The following recommendations were voted on by the General Membership of the Pasco Democratic Party on September 10, 2018. This is an unusually large number of complex issues placed before voters. We hope that every registered voter will take the time to learn about the Amendments and Bond Issues before making an educated decision in the voting booth or when completing a VOTE BY MAIL ballot at home.
The 12 Constitutional Amendments on the 2018 General Ballot (there originally were 13 until Amendment 8 was removed by the Florida Supreme Court for being “misleading”) are the most since 1998, when the state’s Constitution Revision Commission (CRC) — which meets once every 20 years — put 9 of 13 amendments on the ballot. The Constitution Revision Commission convened this year and placed eight amendments on the ballot.
In some cases, measures have been grouped together, meaning voters will have to choose TO APPROVE or TO REJECT disparate proposals that have been linked in one amendment. The CRC is allowed by law to bundle more than one issue into each question. This “bundling” practice, also known as “logrolling,” is prohibited when amendments are placed on the ballot by citizen initiative or by the Florida Legislature. Those amendments must contain just one distinct question, as is the case in Amendments #3 and #4.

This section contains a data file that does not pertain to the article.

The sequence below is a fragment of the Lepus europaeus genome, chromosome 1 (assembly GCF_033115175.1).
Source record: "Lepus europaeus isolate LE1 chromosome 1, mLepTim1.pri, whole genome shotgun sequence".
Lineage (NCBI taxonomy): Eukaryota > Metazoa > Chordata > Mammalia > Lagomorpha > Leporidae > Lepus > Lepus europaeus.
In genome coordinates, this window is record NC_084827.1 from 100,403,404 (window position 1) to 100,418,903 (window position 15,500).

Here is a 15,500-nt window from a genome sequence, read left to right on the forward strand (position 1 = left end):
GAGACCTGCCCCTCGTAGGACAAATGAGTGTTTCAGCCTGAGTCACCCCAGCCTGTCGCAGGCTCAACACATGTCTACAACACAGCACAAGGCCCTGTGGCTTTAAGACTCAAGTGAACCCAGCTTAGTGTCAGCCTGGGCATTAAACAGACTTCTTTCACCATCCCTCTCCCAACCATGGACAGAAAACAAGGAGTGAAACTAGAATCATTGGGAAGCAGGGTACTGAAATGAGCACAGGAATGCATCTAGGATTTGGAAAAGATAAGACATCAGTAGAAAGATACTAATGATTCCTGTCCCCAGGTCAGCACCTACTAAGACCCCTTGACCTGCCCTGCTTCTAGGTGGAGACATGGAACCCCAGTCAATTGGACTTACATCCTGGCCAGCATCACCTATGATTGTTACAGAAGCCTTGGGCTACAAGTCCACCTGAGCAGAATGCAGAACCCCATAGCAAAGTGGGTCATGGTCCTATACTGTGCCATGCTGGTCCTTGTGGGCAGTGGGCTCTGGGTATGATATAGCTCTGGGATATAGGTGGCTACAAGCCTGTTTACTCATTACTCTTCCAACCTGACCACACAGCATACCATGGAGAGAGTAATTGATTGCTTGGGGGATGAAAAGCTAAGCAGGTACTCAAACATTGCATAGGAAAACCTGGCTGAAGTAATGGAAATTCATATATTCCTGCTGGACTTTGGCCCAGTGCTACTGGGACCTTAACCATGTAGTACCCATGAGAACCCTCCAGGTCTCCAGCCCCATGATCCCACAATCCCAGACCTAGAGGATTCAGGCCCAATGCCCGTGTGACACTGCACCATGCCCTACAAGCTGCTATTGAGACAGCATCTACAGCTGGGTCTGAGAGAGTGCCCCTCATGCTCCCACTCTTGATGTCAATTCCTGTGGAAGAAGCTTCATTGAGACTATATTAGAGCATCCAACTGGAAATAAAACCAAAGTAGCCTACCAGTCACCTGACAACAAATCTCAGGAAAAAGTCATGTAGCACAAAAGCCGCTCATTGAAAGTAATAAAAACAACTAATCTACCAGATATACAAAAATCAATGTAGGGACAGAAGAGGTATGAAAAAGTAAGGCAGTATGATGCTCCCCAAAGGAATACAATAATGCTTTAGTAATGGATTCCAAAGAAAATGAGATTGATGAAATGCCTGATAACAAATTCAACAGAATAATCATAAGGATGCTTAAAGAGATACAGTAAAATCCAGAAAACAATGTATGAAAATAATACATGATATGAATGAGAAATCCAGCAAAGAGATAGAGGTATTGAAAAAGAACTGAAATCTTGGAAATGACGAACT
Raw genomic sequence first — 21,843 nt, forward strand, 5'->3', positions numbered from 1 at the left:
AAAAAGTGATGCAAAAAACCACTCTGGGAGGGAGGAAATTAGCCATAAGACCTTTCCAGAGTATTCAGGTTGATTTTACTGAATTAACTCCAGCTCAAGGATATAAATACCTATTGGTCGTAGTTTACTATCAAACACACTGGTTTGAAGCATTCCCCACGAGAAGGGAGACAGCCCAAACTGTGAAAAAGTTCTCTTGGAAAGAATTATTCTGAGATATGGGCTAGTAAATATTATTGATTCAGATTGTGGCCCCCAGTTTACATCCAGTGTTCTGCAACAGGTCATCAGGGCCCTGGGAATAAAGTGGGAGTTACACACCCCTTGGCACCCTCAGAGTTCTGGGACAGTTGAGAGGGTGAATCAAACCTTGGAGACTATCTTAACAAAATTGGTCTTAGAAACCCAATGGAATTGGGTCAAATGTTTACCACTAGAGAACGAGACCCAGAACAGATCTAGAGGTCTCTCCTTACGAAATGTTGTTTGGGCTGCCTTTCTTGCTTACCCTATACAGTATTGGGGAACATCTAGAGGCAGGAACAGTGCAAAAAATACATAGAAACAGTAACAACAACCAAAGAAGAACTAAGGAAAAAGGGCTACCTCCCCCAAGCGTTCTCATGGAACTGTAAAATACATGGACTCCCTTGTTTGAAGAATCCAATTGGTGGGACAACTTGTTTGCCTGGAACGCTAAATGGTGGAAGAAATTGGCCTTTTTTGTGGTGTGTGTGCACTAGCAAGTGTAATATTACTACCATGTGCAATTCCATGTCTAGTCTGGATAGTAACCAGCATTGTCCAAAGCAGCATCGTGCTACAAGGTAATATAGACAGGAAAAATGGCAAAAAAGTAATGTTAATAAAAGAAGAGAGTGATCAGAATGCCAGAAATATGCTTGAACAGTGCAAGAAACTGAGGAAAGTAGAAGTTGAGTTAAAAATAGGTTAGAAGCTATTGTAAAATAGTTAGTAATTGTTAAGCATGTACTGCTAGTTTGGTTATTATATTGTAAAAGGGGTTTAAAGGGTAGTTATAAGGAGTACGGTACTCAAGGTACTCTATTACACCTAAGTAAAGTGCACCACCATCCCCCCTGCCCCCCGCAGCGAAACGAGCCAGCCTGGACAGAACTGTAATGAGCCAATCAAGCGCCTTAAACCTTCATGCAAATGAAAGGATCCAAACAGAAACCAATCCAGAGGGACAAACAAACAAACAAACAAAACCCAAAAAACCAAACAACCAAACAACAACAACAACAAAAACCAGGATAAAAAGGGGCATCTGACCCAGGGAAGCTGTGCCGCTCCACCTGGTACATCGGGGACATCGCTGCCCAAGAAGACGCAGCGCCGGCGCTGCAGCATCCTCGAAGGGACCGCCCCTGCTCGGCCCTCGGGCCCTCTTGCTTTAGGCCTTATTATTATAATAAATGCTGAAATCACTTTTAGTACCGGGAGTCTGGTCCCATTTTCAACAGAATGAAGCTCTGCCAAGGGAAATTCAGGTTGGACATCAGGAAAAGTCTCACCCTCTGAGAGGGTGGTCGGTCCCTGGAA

To learn more about the 2017/18 Constitution Revision Commission, click here.
An example of the CRC’s “issue bundling” in 2018 is Amendment 9. It asks voters to decide whether to ban offshore oil drilling AND whether to ban e-cigarettes at workplaces, clearly two disparate proposals linked in one amendment. Like the CRC’s other bundled amendments, voters cannot cast separate votes on drilling and vaping. These are all-or-nothing propositions.